As always, Scott did an outstanding job with both content and his lively presentation style.

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 nova_pict.jpgAfter publicly fussing about there not being an affordable and robust computer especially designed for students this fall, I thought I better go see what the Nova 5000 was all about. This machine is definitely a step in the right direction: rugged, lots of input/output options, basic productivity software built in and wireless connectivity. I am uncertain about the screen size, its battery life is still only 4 hours and its price (quoted at $600 plus $200 for an added 3 year warrantee) is still double what I really want to pay (you can buy a "real" laptop for this amount.) But it is the most exciting piece of hardware I saw at this conference - actually at any conference for the past few years. We are ordering one for evaluation purposes here. My goal is a sustainable 1:1 computing environment in this district before I retire or am fired or am committed or go into hiding. I see glimmers of hope.

Tuesday
Nov282006

Why filters will never be enough

I am encouraging all our staff to take a look at schoolboredom.com. One of many, many, many sites your kids know about that you don't.

schoolboredom.jpg
 

Why Internet filters alone just can't do the job of ensuring safe and appropriate use of the Internet in schools.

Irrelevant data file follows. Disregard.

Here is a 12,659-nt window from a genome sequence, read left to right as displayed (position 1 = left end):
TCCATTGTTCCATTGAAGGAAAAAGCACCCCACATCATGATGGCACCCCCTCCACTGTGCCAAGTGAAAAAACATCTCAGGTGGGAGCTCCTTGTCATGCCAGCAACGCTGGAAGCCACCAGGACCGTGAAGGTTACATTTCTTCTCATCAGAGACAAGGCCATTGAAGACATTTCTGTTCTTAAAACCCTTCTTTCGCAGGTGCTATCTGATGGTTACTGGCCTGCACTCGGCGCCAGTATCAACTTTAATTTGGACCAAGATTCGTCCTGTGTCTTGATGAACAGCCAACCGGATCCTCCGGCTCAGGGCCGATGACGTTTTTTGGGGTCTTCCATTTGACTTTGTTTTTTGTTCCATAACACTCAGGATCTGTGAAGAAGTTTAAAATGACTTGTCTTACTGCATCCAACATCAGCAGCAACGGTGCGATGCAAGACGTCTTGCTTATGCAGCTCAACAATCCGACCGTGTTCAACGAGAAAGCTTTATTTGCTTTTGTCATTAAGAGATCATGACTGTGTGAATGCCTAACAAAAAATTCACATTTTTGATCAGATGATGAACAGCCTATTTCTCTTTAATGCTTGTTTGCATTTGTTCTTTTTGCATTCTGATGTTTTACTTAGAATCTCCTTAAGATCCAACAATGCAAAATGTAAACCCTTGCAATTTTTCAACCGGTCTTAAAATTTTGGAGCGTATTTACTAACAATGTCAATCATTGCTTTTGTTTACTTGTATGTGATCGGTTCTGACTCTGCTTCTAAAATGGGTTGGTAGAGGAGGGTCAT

But then you knew that already. 

 

Monday
Nov272006

The Inca Trail

No man needs a vacation so much as the man who has just had one. - Elbert Hubbard

 mpgroup.jpg
I am home. I really enjoyed my trip to Peru, despite the hike being totally exhausting. The time on the Inca Trail was probably the hardest four days physically I’ve ever spent. Check these numbers:

  • Day One: 7.5 miles – beginning elevation 8,500 feet, ending elevation 9,850 feet.
  • Day Two: 7 miles – beginning elevation 9,850 feet; high point, 13,800 feet; ending elevation, 11,500 feet.
  • Day Three: 9 miles – beginning elevation 11,500 feet, highest points – two separate passes, 12,800 feet and 12,000 feet; ending elevation 8,700 feet.
  • Day Four: 5.5 miles – beginning elevation 8,700 feet; ending elevation at Machu Picchu 7,800.

That is a lot of climbing and descending at very high altitudes. Much of the days were spend walking 50 steps and stopping to catch one's breath; walking another 50 steps and stopping to catch one's breath; walking another 50 steps and stopping to catch one's breath. You get the idea. As an overweight, under exercising, ex-smoker, I felt I did pretty good - better in fact that a couple of the 30-somethings in the 13 person hiking group I was with.  If you would like to duplicate the experience at home, think about getting on a stairmaster with a backpack for seven hours - with half the oxygen molecules sucked out of the room.

mpfog.jpg

What I found totally incredible, however, were the porters who humped our tents, food and other supplies. Weighing in at about 130 pounds soaking wet, these guys carried half their body weight on their backs and jogged the entire trail wearing what looked like plastic shower sandals. And a couple had been doing the trail once a week for 30+ years. Just one more reason to stay in school, IMHO.

The views, the Incan ruins, and the flora and fauna made the hardship worthwhile. I might even do it again. Might. 

If there are lessons to be learned about technology or libraries or education from this experience, I don't want to think about them right now.  It was incredible and if any of you are contemplating doing this hike and want to talk, I am happy to do so.  

mpdeadwoman.jpg More photos are on my SmugMug site.